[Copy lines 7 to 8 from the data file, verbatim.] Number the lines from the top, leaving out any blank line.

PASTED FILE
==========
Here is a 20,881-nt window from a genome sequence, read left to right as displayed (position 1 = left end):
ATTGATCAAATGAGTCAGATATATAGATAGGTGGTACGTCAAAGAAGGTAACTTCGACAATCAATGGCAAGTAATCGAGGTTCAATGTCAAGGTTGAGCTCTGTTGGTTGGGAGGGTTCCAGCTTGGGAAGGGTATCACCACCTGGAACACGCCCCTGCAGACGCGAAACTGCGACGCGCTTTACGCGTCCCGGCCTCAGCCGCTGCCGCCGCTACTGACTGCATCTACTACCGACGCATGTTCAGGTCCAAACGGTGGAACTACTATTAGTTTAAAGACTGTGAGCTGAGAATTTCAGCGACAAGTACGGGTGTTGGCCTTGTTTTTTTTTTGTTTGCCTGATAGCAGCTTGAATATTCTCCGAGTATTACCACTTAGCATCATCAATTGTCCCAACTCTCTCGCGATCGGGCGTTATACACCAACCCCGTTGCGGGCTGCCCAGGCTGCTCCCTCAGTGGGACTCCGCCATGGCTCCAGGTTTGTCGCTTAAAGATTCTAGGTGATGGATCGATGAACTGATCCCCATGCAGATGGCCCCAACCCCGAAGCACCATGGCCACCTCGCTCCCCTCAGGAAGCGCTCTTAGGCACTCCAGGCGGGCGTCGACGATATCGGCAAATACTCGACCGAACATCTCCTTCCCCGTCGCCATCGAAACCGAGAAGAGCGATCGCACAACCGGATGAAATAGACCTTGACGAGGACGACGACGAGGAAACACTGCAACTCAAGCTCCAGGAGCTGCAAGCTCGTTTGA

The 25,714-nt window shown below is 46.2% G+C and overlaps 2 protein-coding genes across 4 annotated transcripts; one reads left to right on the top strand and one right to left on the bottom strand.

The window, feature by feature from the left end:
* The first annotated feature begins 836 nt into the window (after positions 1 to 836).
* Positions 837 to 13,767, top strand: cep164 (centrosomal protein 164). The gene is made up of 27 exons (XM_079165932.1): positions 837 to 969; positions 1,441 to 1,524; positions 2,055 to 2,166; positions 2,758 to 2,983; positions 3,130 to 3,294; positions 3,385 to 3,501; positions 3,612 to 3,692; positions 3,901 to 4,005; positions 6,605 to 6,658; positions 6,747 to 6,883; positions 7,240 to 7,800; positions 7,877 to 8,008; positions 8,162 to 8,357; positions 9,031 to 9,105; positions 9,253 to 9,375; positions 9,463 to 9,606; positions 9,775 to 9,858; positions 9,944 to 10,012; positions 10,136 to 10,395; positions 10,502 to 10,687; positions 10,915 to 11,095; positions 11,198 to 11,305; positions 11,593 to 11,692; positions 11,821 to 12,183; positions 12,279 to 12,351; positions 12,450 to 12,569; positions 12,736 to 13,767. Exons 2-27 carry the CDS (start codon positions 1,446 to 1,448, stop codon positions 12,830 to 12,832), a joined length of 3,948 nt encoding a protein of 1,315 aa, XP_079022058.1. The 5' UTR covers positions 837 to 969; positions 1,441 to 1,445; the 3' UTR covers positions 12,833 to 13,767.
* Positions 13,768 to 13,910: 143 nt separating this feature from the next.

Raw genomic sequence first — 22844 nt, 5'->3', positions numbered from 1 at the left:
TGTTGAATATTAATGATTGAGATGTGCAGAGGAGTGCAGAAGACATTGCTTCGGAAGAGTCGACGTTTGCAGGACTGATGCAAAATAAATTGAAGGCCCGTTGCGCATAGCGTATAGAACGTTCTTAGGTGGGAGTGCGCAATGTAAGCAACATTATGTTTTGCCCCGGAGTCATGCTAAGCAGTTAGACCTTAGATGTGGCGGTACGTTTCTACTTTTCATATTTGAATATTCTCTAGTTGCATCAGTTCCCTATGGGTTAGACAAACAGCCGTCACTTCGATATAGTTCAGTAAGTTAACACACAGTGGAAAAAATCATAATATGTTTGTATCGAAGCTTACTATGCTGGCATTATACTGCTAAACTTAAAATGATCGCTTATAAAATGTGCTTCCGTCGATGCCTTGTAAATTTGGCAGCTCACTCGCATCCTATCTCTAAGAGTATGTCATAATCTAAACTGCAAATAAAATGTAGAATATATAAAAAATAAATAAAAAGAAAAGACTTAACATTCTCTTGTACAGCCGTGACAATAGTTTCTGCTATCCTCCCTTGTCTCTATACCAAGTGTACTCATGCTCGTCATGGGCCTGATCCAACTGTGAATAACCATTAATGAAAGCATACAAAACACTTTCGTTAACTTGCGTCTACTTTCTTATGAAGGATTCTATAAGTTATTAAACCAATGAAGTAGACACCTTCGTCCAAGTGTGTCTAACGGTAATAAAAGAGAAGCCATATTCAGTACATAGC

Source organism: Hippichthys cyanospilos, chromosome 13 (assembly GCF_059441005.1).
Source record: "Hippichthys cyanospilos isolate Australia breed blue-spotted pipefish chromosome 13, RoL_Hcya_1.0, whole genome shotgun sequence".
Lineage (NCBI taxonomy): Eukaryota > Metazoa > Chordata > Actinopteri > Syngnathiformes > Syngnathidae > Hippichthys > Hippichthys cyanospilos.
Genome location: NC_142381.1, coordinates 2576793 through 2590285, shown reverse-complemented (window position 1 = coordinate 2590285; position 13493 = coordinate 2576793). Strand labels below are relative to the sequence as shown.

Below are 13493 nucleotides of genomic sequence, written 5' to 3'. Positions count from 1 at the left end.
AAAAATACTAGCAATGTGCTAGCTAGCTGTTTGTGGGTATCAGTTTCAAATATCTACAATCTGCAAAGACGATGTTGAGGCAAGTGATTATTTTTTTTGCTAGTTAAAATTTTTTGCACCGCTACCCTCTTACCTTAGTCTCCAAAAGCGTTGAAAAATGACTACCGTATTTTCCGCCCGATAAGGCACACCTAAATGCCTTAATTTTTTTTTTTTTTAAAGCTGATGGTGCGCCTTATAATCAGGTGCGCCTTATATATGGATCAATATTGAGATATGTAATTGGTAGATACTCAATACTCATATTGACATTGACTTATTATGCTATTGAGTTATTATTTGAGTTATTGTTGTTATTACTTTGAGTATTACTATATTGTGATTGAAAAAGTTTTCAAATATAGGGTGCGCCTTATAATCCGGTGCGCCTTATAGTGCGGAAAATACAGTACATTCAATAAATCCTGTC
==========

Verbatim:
* Positions 13,768 to 13,910: 143 nt separating this feature from the next.

Raw genomic sequence first — 22844 nt, 5'->3', positions numbered from 1 at the left: